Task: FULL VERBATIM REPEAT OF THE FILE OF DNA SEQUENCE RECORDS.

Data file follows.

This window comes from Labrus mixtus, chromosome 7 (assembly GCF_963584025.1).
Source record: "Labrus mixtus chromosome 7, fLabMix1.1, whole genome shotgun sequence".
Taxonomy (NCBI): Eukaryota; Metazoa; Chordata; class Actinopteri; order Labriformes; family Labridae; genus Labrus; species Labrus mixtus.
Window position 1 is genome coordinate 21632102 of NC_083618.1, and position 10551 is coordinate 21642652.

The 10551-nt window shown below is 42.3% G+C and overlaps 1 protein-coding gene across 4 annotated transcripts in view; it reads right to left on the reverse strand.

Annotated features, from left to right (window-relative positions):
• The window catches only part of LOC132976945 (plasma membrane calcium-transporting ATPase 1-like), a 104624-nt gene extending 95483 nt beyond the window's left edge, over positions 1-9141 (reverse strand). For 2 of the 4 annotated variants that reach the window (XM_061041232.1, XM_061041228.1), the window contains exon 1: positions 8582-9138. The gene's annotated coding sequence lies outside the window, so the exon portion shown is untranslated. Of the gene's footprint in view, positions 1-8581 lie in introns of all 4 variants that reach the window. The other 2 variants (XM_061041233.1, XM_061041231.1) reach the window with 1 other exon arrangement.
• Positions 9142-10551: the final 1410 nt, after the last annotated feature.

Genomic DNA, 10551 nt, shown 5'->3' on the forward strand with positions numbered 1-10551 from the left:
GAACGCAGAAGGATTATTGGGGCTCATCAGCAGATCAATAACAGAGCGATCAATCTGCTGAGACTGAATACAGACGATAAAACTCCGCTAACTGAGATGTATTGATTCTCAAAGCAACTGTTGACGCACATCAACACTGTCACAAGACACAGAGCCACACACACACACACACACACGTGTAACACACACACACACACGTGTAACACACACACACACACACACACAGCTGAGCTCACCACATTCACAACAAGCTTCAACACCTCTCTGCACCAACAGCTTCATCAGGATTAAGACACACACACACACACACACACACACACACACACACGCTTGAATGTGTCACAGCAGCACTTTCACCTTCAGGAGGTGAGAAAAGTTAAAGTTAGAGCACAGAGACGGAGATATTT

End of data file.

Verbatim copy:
This window comes from Labrus mixtus, chromosome 7 (assembly GCF_963584025.1).
Source record: "Labrus mixtus chromosome 7, fLabMix1.1, whole genome shotgun sequence".
Taxonomy (NCBI): Eukaryota; Metazoa; Chordata; class Actinopteri; order Labriformes; family Labridae; genus Labrus; species Labrus mixtus.
Window position 1 is genome coordinate 21632102 of NC_083618.1, and position 10551 is coordinate 21642652.

The 10551-nt window shown below is 42.3% G+C and overlaps 1 protein-coding gene across 4 annotated transcripts in view; it reads right to left on the reverse strand.

Annotated features, from left to right (window-relative positions):
• The window catches only part of LOC132976945 (plasma membrane calcium-transporting ATPase 1-like), a 104624-nt gene extending 95483 nt beyond the window's left edge, over positions 1-9141 (reverse strand). For 2 of the 4 annotated variants that reach the window (XM_061041232.1, XM_061041228.1), the window contains exon 1: positions 8582-9138. The gene's annotated coding sequence lies outside the window, so the exon portion shown is untranslated. Of the gene's footprint in view, positions 1-8581 lie in introns of all 4 variants that reach the window. The other 2 variants (XM_061041233.1, XM_061041231.1) reach the window with 1 other exon arrangement.
• Positions 9142-10551: the final 1410 nt, after the last annotated feature.

Genomic DNA, 10551 nt, shown 5'->3' on the forward strand with positions numbered 1-10551 from the left:
GAACGCAGAAGGATTATTGGGGCTCATCAGCAGATCAATAACAGAGCGATCAATCTGCTGAGACTGAATACAGACGATAAAACTCCGCTAACTGAGATGTATTGATTCTCAAAGCAACTGTTGACGCACATCAACACTGTCACAAGACACAGAGCCACACACACACACACACACACGTGTAACACACACACACACACGTGTAACACACACACACACACACACACAGCTGAGCTCACCACATTCACAACAAGCTTCAACACCTCTCTGCACCAACAGCTTCATCAGGATTAAGACACACACACACACACACACACACACACACACACACGCTTGAATGTGTCACAGCAGCACTTTCACCTTCAGGAGGTGAGAAAAGTTAAAGTTAGAGCACAGAGACGGAGATATTT